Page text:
Self-help’s big lie

Steve Salerno's latest book is "SHAM: How the Self-Help Movement Made America Helpless."

EVER SINCE the United States began weaning itself off the sociological junk food of victimization and its culture of blame, the pop-psychology menu increasingly has been flavored by an antithetical concept — empowerment — that can be summarized as: Believe it, achieve it.

Nowadays, Fortune 500 conglomerates draft business plans with bullet points drawn from Laker coach-cum-inspirational guru Phil Jackson’s Zen optimism. Couples write partnership covenants based on the utopian blather of John Gray. Millions of everyday Americans owe their feelings of “personal power” to erstwhile firewalker Tony Robbins, arguably the father of today’s mass-market empowerment. And there is Oprah, who is seldom categorized as a guru in her own right but whose status as the movement’s eminence grise is beyond dispute: The road to self-help’s promised land, and a bite of its $10-billion fruit (as tracked by Marketdata Enterprises), runs straight through Harpo Productions. The nostrums delivered by these and other self-help celebrities form a cultural given, an uncontested — and, we are led to believe, incontestable — foundation for today’s starry-eyed zeitgeist.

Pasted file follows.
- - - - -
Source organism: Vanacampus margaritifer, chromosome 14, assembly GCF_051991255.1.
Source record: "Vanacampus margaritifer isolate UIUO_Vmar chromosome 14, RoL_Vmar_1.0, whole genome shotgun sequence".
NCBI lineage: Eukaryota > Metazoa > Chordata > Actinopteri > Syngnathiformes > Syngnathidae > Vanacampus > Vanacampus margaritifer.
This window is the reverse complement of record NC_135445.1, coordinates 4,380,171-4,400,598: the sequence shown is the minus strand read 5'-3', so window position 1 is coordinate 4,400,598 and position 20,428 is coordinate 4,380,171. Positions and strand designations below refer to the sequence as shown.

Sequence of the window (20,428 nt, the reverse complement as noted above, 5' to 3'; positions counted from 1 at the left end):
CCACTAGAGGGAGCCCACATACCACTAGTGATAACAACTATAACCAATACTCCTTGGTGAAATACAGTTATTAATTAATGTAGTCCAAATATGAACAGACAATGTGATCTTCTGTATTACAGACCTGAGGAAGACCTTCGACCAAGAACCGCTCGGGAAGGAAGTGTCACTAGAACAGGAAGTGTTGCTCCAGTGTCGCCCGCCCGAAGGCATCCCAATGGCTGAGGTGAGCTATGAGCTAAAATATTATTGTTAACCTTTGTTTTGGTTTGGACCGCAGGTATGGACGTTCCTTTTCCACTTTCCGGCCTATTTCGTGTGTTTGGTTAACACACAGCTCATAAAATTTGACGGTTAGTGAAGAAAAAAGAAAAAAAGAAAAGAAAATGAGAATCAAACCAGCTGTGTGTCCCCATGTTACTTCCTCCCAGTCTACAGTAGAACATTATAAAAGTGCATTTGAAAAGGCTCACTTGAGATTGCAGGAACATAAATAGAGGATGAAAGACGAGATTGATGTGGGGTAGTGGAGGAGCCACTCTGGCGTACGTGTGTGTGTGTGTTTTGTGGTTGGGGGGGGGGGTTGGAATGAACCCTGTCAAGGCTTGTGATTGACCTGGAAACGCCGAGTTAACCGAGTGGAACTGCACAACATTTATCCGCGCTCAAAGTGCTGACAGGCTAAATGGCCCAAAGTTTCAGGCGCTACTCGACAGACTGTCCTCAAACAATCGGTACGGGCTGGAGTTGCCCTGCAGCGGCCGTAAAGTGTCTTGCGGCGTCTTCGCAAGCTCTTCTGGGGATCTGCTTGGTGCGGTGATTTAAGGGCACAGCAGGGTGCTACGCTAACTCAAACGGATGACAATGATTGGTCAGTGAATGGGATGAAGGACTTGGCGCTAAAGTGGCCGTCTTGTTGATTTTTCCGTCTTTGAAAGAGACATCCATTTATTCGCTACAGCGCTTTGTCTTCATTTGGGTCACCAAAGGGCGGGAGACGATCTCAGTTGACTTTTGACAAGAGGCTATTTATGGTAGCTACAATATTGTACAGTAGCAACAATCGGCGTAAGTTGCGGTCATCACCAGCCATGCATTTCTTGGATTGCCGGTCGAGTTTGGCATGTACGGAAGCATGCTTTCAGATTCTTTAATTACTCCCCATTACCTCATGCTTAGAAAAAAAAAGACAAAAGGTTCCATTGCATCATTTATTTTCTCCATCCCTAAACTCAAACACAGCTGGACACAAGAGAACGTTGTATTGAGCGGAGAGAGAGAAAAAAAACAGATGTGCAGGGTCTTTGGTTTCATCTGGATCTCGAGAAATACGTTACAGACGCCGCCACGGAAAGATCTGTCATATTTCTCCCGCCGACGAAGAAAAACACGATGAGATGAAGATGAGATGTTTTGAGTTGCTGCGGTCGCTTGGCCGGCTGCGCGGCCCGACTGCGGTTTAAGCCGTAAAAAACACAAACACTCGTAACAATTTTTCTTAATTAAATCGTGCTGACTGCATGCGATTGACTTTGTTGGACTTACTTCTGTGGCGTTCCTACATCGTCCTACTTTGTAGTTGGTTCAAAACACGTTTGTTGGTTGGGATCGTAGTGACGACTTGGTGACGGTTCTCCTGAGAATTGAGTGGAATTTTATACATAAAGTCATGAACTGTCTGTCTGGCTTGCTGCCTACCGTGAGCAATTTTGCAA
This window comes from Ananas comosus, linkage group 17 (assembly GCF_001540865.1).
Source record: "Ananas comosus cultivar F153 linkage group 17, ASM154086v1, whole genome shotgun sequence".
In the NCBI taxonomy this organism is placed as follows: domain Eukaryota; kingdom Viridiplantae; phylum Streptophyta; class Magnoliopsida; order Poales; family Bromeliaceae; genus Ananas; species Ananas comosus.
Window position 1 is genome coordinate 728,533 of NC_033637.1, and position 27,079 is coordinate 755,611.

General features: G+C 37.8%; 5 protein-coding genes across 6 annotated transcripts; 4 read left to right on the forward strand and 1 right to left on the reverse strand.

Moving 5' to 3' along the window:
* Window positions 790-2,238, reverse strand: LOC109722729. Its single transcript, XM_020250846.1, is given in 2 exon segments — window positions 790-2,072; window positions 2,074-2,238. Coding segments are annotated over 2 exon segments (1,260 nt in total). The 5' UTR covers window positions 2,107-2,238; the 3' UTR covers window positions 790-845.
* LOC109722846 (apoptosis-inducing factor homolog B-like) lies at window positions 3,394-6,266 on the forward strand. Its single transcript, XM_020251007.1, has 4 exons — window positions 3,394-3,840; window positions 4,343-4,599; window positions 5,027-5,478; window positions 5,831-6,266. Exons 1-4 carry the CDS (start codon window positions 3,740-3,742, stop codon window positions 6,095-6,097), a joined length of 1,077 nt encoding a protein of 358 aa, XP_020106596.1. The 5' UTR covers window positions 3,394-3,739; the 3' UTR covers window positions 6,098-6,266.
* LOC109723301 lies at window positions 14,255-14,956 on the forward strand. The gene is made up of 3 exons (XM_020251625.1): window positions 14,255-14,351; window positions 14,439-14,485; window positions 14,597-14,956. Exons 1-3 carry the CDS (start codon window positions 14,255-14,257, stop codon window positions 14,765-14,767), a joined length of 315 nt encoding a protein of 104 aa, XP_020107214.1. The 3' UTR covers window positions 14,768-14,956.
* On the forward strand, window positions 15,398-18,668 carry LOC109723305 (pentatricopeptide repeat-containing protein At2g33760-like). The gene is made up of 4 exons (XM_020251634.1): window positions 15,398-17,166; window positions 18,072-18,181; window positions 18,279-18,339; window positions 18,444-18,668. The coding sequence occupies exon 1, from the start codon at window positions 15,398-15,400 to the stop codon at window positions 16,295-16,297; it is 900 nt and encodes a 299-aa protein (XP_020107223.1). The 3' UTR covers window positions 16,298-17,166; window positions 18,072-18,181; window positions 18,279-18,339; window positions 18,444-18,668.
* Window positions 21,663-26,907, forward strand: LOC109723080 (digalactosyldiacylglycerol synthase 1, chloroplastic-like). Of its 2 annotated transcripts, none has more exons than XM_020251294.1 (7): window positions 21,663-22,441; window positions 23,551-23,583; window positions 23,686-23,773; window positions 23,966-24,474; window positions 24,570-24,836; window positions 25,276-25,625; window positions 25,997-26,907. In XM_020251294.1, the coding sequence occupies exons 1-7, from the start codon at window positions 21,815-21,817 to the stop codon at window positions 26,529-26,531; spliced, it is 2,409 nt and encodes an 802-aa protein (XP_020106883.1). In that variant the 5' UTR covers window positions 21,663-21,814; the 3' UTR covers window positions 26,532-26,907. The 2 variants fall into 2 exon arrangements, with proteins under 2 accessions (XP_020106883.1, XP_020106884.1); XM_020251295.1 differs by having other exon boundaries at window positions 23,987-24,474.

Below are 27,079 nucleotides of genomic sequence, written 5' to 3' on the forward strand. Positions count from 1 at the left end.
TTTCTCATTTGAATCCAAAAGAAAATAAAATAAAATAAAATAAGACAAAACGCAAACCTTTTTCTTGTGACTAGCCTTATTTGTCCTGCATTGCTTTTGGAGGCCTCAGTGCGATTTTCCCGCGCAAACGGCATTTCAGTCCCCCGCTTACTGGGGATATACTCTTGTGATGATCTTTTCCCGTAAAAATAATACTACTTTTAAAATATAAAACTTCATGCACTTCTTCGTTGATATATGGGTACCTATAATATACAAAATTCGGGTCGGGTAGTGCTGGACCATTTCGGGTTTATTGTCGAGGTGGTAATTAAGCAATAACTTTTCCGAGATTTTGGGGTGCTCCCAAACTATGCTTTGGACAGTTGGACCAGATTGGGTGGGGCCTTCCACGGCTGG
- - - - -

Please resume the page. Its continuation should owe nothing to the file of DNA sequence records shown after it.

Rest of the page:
Lost in the adulation is the downside of being uplifted. In truth, the overselling of personal empowerment — the hyping of hope — may be the great unsung irony of modern American life, destined to disappoint as surely as the pity party that it was meant to replace.

In U.S. schools, the crusade to imbue kids with that most slippery of notions — self-esteem — has been unambiguously disastrous (and has recently been disavowed by a number of its loudest early voices). Self-esteem-based education presupposed that a healthy ego would help students achieve greatness, even if the mechanisms necessary to instill self-esteem undercut scholarship. Over time, it became clear that what such policies promote is not academic greatness but a bizarre disconnect between perceived self-worth and provable skill.